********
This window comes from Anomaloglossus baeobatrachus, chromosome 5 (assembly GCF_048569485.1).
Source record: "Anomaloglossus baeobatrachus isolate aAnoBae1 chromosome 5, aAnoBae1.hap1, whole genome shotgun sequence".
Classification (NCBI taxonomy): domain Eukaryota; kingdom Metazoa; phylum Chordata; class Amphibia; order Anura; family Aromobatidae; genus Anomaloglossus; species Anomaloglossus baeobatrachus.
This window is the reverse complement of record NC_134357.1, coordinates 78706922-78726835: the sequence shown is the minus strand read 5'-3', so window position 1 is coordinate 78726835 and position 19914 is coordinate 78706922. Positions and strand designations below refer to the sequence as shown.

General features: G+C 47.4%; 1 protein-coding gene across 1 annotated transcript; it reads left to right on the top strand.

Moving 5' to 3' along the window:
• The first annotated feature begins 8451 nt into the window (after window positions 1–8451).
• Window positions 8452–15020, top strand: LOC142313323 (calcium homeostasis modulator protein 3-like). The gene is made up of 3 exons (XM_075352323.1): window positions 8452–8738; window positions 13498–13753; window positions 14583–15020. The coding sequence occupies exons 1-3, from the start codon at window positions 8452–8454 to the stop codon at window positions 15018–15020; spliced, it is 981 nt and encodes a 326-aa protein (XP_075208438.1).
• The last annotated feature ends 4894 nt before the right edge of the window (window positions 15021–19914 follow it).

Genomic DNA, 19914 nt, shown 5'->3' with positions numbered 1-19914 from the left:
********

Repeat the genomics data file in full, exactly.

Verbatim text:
This window comes from Anomaloglossus baeobatrachus, chromosome 5 (assembly GCF_048569485.1).
Source record: "Anomaloglossus baeobatrachus isolate aAnoBae1 chromosome 5, aAnoBae1.hap1, whole genome shotgun sequence".
Classification (NCBI taxonomy): domain Eukaryota; kingdom Metazoa; phylum Chordata; class Amphibia; order Anura; family Aromobatidae; genus Anomaloglossus; species Anomaloglossus baeobatrachus.
This window is the reverse complement of record NC_134357.1, coordinates 78706922-78726835: the sequence shown is the minus strand read 5'-3', so window position 1 is coordinate 78726835 and position 19914 is coordinate 78706922. Positions and strand designations below refer to the sequence as shown.

General features: G+C 47.4%; 1 protein-coding gene across 1 annotated transcript; it reads left to right on the top strand.

Moving 5' to 3' along the window:
• The first annotated feature begins 8451 nt into the window (after window positions 1–8451).
• Window positions 8452–15020, top strand: LOC142313323 (calcium homeostasis modulator protein 3-like). The gene is made up of 3 exons (XM_075352323.1): window positions 8452–8738; window positions 13498–13753; window positions 14583–15020. The coding sequence occupies exons 1-3, from the start codon at window positions 8452–8454 to the stop codon at window positions 15018–15020; spliced, it is 981 nt and encodes a 326-aa protein (XP_075208438.1).
• The last annotated feature ends 4894 nt before the right edge of the window (window positions 15021–19914 follow it).

Genomic DNA, 19914 nt, shown 5'->3' with positions numbered 1-19914 from the left: